Harrington Discovery Institute and the American Society for Clinical Investigation honor Johns Hopkins Pediatric Cardiologist and Geneticist Harry C. Dietz, MD
The inaugural Harrington Prize for Innovation in Medicine has been awarded to pediatric cardiologist and genetics researcher Harry Dietz, MD, of The Johns Hopkins University School of Medicine.
The Harrington Prize for Innovation in Medicine, established this year by the Harrington Discovery Institute at University Hospitals Case Medical Center and the American Society for Clinical Investigation (ASCI), is a $20,000 honorarium that recognizes a physician-scientist who has successfully navigated the path to advance discovery into clinical application.
Dr. Dietz became a scientist as well as a pediatrician to better care for young patients with Marfan syndrome, a rare and potentially fatal connective tissue disease that enlarges the aorta, leading it to tear or burst. Dr. Dietz’s work provided new insights into the origins of the disease, which motivated clinical trials under his direction with commonly available medication. Children with Marfan syndrome have thus been offered new hope for longer and healthier lives. Dr. Dietz has also inspired research that may lead to a blood test to detect aortas at risk for rupture so that surgery can be timed appropriately.
“The extraordinary dedication and creative thought of Dr. Dietz has led to groundbreaking progress in understanding aortic aneurysms and connective tissue disorders,” said Peter Tontonoz, MD, PhD, the 2013 – 2014 President of the ASCI. “He and his team took basic genetic science and found a promising therapeutic agent – a commonly prescribed blood-pressure medication – that prevents aortic aneurysms from forming that will improve the quality of life and save thousands of lives each year.”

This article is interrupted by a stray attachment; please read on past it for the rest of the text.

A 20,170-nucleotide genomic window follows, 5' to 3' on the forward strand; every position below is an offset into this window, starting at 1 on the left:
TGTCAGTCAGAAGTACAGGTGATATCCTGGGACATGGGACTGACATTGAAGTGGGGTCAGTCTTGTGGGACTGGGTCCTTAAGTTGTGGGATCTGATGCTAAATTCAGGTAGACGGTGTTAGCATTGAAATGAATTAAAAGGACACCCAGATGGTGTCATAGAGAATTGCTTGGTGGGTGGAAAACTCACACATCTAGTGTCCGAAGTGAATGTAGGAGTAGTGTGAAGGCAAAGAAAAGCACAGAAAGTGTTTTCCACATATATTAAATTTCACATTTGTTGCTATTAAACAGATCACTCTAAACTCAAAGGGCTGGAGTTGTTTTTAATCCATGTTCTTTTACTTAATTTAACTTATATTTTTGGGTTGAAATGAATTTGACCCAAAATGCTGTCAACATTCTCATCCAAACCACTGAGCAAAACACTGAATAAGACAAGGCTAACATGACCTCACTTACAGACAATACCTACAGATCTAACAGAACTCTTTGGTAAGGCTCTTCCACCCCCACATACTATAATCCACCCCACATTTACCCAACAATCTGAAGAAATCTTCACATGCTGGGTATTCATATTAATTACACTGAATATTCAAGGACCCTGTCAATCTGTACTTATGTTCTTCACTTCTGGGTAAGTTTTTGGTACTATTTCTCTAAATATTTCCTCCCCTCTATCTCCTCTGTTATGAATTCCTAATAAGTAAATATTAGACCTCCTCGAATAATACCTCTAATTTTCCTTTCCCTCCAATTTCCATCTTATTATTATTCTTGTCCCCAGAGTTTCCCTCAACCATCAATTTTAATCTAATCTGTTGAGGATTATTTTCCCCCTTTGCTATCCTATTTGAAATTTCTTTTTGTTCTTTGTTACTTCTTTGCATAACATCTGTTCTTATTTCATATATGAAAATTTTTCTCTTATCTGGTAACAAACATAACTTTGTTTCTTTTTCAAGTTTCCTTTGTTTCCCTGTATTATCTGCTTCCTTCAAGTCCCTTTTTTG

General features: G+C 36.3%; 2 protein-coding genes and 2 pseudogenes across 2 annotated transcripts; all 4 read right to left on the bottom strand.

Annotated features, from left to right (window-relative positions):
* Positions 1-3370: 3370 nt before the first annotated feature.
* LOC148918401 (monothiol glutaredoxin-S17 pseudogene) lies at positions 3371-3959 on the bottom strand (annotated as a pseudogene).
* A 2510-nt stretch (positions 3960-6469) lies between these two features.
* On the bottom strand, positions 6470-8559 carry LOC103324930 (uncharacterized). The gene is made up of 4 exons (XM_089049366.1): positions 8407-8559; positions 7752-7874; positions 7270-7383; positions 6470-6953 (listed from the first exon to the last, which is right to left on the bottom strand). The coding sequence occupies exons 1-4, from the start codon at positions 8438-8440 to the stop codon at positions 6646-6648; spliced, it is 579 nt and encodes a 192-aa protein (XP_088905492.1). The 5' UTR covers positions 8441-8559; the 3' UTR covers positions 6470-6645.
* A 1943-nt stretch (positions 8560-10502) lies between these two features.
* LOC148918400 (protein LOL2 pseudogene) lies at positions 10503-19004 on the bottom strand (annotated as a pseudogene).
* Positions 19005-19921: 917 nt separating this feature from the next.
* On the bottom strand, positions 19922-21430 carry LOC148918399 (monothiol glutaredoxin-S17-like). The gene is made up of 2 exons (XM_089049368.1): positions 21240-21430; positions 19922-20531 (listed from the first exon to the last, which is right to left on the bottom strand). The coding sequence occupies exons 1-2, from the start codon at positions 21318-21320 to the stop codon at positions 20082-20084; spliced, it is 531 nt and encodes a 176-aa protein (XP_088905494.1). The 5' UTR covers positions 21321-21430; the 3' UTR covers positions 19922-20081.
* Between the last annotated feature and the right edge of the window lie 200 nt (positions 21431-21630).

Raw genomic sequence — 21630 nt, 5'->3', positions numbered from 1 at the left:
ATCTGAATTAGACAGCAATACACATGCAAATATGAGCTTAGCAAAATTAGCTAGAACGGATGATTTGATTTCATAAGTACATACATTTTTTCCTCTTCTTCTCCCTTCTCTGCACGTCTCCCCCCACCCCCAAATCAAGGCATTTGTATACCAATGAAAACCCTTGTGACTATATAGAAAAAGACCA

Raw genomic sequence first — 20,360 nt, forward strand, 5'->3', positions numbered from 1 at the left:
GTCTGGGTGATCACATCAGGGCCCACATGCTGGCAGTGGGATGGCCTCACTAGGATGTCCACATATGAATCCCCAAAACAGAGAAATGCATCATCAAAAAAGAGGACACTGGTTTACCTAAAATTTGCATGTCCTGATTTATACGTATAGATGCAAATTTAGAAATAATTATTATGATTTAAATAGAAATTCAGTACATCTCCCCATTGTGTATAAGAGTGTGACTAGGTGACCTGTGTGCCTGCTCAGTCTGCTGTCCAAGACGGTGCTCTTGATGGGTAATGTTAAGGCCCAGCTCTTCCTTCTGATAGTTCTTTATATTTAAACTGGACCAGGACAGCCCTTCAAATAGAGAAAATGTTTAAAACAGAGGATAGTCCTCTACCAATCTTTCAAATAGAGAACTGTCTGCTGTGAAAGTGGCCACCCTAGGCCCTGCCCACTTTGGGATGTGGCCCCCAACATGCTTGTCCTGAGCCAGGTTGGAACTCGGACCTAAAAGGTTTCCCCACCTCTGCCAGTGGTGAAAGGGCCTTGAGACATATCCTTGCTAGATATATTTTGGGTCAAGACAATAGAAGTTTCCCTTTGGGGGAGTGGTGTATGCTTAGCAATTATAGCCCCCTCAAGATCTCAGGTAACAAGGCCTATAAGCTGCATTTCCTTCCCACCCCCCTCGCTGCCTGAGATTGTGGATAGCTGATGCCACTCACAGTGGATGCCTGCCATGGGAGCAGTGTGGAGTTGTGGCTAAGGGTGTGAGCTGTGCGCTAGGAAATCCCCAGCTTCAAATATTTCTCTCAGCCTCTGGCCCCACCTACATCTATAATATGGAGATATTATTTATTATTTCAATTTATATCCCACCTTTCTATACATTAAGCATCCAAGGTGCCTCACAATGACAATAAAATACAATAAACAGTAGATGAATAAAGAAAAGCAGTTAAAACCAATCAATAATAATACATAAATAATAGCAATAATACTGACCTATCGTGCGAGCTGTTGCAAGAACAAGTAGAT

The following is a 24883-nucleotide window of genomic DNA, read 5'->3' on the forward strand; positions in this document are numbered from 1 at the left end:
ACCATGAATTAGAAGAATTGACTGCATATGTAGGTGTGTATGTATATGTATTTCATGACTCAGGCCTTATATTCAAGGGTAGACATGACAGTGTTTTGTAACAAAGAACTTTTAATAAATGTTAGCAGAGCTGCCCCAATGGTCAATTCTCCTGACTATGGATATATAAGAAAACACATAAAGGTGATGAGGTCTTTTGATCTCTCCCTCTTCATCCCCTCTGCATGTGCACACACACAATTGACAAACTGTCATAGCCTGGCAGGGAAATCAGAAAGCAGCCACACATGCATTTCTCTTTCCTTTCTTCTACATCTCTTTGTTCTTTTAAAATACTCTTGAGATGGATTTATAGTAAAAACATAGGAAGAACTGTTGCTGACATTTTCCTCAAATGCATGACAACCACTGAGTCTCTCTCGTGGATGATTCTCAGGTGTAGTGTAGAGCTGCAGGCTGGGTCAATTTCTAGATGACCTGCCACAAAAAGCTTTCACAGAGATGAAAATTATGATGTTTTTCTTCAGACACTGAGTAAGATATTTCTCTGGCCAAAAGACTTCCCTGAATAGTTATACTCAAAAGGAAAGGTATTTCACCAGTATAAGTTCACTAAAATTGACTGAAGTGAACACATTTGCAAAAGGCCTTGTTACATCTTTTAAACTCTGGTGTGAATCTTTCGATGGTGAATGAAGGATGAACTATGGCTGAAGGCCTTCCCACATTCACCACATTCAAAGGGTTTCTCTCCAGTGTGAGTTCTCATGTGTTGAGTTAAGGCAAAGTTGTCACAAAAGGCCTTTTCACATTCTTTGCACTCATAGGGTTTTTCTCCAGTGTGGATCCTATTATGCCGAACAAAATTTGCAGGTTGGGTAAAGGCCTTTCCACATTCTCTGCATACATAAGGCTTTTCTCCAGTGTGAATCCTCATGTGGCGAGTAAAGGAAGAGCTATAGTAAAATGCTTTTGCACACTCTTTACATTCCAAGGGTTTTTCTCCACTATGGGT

A committee composed of members of the ASCI Council and the Harrington Discovery Institute Scientific Advisory Board reviewed more than 60 nominations from eight countries before selecting Dr. Dietz as the recipient. This year’s award acknowledges Dr. Dietz’s “bedside to bench and back” efforts that have led to fundamental new insights into the biology of Marfan syndrome and related disorders, and the development of therapies to improve care standards.
“We are so pleased to join with the ASCI to honor Harry and his team’s remarkable work that has changed the way people think about Marfan syndrome as well as the quality of life of young children with the disease,” said Jonathan Stamler, MD, Director of the Harrington Discovery Institute and the Robert S. and Sylvia K. Reitman Distinguished Chair in Cardiovascular Innovation at University Hospitals and Case Western Reserve University School of Medicine. “Harry has made a difference and serves as a role model for all of us hoping to see our discoveries advanced into medicines that impact the lives of our patients.”
In addition to a $20,000 prize honorarium, Dr. Dietz will deliver the Harrington Prize Lecture at the 2014 ASCI and Association of American Physicians joint meeting on April 26 and publish a review in the April issue of the Journal of Clinical Investigation.
Dr. Dietz is the Victor A. McKusick Professor of Genetics in the Departments of Medicine, Pediatrics, and Molecular Biology and Genetics at The Johns Hopkins University School of Medicine and Director of the William S. Smilow Center for Marfan Syndrome Research.
The Harrington Prize, presented by the American Society for Clinical Investigation and the Harrington Discovery Institute at University Hospitals Case Medical Center, honors a physician-scientist who has moved science forward with achievements notable for innovation, creativity and potential for clinical application.
The Harrington Discovery Institute at University Hospitals Case Medical Center, part of a national initiative unveiled in February 2012 called The Harrington Project, is a nonprofit medical institute dedicated to physician-scientists, enabling them to transform breakthrough insights into novel therapies that enhance patient care. The Harrington Project is fueled by $250 million in donations and other funding, including $50 million from the Harrington Family.
Learn more about The Harrington Project.